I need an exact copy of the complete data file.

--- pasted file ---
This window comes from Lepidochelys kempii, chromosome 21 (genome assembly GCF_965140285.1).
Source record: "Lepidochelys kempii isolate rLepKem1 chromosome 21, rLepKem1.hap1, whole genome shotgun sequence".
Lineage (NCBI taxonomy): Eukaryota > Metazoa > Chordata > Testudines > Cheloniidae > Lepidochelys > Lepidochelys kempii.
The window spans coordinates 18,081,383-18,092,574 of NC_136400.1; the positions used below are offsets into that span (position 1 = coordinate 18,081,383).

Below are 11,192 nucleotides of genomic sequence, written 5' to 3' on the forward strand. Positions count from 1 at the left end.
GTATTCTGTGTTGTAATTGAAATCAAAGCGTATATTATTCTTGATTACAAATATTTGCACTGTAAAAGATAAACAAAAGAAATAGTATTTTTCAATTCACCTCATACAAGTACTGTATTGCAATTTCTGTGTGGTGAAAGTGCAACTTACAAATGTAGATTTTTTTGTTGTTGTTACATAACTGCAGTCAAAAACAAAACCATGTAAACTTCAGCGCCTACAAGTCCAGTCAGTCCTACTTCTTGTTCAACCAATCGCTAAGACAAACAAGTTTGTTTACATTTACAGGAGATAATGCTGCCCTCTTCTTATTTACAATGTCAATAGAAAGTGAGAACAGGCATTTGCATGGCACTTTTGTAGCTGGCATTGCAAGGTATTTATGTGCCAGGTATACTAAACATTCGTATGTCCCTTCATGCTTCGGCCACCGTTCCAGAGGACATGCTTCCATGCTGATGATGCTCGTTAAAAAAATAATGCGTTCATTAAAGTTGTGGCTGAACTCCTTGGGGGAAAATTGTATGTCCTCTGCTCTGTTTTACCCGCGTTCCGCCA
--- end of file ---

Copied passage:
This window comes from Lepidochelys kempii, chromosome 21 (genome assembly GCF_965140285.1).
Source record: "Lepidochelys kempii isolate rLepKem1 chromosome 21, rLepKem1.hap1, whole genome shotgun sequence".
Lineage (NCBI taxonomy): Eukaryota > Metazoa > Chordata > Testudines > Cheloniidae > Lepidochelys > Lepidochelys kempii.
The window spans coordinates 18,081,383-18,092,574 of NC_136400.1; the positions used below are offsets into that span (position 1 = coordinate 18,081,383).

Below are 11,192 nucleotides of genomic sequence, written 5' to 3' on the forward strand. Positions count from 1 at the left end.
GTATTCTGTGTTGTAATTGAAATCAAAGCGTATATTATTCTTGATTACAAATATTTGCACTGTAAAAGATAAACAAAAGAAATAGTATTTTTCAATTCACCTCATACAAGTACTGTATTGCAATTTCTGTGTGGTGAAAGTGCAACTTACAAATGTAGATTTTTTTGTTGTTGTTACATAACTGCAGTCAAAAACAAAACCATGTAAACTTCAGCGCCTACAAGTCCAGTCAGTCCTACTTCTTGTTCAACCAATCGCTAAGACAAACAAGTTTGTTTACATTTACAGGAGATAATGCTGCCCTCTTCTTATTTACAATGTCAATAGAAAGTGAGAACAGGCATTTGCATGGCACTTTTGTAGCTGGCATTGCAAGGTATTTATGTGCCAGGTATACTAAACATTCGTATGTCCCTTCATGCTTCGGCCACCGTTCCAGAGGACATGCTTCCATGCTGATGATGCTCGTTAAAAAAATAATGCGTTCATTAAAGTTGTGGCTGAACTCCTTGGGGGAAAATTGTATGTCCTCTGCTCTGTTTTACCCGCGTTCCGCCA